·         Structurally stiffer body/chassis for sharper responses and more precise steering and handling. GT350 specific enhancements include an injection-molded carbon fiber composite grille opening and optional lightweight tower-to-tower brace. 

·         Major meats: The GT350 runs strong, light aluminum 19-inch alloy wheels, measuring 10.5 inches wide up front and with 11.0-inch steamrollers out back, wrapped by seriously sticky Michelin Pilot Super Sport tires. 

·         Magnetorheological shocks: The special computer-controlled dampers, which Ford calls MagnaRide, are filled with a hydraulic fluid impregnated with tiny iron particles; when electric current is passed through the fluid, a near instant adjustment of suspension performance can be made. Plus this allows the shocks to be tuned to the car’s four preprogrammed ride/handling/traction/exhaust system modes, which are, Normal, Sport, Weather, and Track. 

·         Bodacious body panels: All of the exterior bodywork forward of the firewall is new and GT350-specific, with the fenders and hood stamped of aluminum. The hood is tightly sculpted around the engine for better aero management, and notice those gills in the sides of the fenders – they’re not just for looks! They are functional exhaust vents for the front brakes’ cooling system. The exhaust vent in the hood is also a functional piece, helping rid the engine compartment of trapped hot air.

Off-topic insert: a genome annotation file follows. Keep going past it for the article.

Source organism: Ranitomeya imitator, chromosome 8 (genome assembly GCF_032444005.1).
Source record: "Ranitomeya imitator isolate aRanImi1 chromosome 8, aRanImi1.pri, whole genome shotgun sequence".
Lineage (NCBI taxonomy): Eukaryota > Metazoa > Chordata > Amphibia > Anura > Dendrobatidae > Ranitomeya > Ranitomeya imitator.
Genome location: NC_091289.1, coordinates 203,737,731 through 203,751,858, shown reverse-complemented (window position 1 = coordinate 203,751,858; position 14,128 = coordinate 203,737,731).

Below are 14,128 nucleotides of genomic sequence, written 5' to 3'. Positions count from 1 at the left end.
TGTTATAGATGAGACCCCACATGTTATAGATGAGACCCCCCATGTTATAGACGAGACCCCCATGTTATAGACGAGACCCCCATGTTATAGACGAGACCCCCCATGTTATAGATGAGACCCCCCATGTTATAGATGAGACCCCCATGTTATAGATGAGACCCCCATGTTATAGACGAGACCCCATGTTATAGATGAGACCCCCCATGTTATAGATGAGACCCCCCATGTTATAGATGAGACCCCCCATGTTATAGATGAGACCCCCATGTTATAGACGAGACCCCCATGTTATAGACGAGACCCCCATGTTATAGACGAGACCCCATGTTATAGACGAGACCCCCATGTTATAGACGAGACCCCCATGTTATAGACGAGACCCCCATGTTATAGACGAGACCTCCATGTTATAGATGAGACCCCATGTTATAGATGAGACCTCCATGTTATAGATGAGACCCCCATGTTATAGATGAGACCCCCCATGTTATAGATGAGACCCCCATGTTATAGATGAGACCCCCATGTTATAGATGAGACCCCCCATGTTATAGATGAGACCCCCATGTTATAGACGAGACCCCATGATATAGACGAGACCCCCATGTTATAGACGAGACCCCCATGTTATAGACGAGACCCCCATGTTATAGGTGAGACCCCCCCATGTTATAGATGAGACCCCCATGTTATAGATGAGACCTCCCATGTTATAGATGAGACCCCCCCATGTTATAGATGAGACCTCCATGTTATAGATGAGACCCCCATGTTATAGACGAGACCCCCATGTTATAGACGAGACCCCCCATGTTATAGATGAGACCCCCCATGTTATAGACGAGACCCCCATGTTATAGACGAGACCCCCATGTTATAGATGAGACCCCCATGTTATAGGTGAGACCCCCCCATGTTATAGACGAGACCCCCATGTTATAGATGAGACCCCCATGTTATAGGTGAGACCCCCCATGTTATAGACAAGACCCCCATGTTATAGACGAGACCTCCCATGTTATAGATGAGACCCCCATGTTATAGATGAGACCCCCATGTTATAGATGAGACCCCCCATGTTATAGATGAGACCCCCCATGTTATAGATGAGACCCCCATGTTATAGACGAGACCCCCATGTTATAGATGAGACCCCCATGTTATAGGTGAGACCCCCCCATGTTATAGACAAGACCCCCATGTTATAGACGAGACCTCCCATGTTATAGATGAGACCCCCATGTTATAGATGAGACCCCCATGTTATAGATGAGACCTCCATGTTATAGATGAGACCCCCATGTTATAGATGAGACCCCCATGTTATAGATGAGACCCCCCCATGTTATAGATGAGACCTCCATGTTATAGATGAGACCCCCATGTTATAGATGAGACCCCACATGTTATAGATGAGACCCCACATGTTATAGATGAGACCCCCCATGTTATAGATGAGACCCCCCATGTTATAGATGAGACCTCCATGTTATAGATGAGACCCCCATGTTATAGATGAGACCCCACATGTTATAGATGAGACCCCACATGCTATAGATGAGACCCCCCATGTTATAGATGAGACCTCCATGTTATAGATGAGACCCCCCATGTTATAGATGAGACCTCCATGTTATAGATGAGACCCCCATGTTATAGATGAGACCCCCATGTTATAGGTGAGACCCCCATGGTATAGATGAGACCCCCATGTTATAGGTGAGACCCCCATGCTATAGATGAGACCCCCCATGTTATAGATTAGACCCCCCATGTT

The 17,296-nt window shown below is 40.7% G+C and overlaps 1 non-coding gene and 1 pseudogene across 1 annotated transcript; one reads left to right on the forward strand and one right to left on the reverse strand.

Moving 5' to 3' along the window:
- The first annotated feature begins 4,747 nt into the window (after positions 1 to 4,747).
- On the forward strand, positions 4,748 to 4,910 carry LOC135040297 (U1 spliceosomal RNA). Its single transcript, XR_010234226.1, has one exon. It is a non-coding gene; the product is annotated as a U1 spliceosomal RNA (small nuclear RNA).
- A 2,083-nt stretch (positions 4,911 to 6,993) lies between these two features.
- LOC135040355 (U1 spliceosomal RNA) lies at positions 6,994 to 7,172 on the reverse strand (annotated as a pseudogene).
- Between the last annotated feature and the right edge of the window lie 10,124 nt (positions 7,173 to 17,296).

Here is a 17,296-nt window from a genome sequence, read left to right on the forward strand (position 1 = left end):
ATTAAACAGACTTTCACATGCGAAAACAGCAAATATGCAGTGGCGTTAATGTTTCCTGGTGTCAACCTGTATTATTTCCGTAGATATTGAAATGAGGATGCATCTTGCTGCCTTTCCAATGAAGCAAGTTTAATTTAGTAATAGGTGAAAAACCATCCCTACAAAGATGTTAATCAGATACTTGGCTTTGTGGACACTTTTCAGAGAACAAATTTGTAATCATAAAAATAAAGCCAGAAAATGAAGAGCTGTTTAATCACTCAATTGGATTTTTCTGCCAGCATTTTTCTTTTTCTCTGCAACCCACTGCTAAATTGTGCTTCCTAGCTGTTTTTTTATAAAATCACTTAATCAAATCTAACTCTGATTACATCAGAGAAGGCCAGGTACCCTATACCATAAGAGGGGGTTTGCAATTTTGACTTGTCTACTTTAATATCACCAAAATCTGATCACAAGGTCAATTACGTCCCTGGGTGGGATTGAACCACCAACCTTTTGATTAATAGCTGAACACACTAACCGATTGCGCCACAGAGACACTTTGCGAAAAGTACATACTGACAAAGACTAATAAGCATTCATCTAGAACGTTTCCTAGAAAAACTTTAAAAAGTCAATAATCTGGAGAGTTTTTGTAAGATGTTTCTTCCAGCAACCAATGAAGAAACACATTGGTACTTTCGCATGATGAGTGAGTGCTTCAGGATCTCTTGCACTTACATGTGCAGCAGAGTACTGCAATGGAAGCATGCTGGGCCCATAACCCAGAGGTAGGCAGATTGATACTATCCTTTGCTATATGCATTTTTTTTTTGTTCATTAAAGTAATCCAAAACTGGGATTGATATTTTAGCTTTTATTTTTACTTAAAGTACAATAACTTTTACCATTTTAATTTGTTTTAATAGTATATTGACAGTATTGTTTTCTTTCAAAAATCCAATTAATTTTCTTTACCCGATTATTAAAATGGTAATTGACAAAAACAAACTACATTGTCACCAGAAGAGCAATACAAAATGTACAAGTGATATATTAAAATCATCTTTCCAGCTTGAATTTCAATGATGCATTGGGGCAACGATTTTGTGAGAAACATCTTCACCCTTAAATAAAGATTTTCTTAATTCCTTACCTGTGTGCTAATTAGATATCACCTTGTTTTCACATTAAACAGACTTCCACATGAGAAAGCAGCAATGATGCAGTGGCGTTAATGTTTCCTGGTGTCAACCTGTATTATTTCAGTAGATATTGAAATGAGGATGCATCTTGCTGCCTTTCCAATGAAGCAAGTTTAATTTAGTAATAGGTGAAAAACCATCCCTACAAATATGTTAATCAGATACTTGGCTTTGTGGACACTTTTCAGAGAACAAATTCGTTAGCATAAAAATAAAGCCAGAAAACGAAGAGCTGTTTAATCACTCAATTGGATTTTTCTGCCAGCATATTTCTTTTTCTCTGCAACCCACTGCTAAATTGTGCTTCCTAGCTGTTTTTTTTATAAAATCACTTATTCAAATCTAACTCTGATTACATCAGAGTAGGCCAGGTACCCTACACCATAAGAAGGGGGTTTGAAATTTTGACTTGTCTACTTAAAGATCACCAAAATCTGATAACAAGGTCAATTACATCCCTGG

·         Wings and things: The big carbon fiber wing on the back  is also an important aero element, as the new Shelbys are tuned to provide meaningful downforce with a minimum of drag. And a considerable effort went into tuning the car’s underbody aero, too; air is ducted to cool both the front and rear brakes. Plus the transmission. And the rear Torsen diff. 

·         Big Brakes: Really trick binders are these, rendering costly carbon-ceramic brakes unnecessary. The pizza dish-sized rotors (394mm in front, 380mm aft) are comprised of two pieces; a cross-drilled and vented iron rotor, mounted on an aluminum hub/hat. The use of two different pieces, made of two different metals, allows for unparalleled heat dissipation and cooling; top-end Maseratis use the same technology. Six-piston Brembo calipers do the clamping.  The moral is that no matter how hard you drive, you’ll never fade these brakes.

·         Garden-variety Mustang chairs wouldn’t be right enough for a GT350, so Ford engaged the seat wizards at Recaro to whip up special seats for the hottest new Shelby Mustang. They are optimized to blend racetrack required levels of grip and support with the comfort needed for an everyday road car. The upholstery cloth is also special, and the seatbacks have cutouts at shoulder level for your racing harnesses. The flat-bottomed steering wheel is another pure racing touch, and aids occupant entry and exit. Plus . . . well, it just looks cool.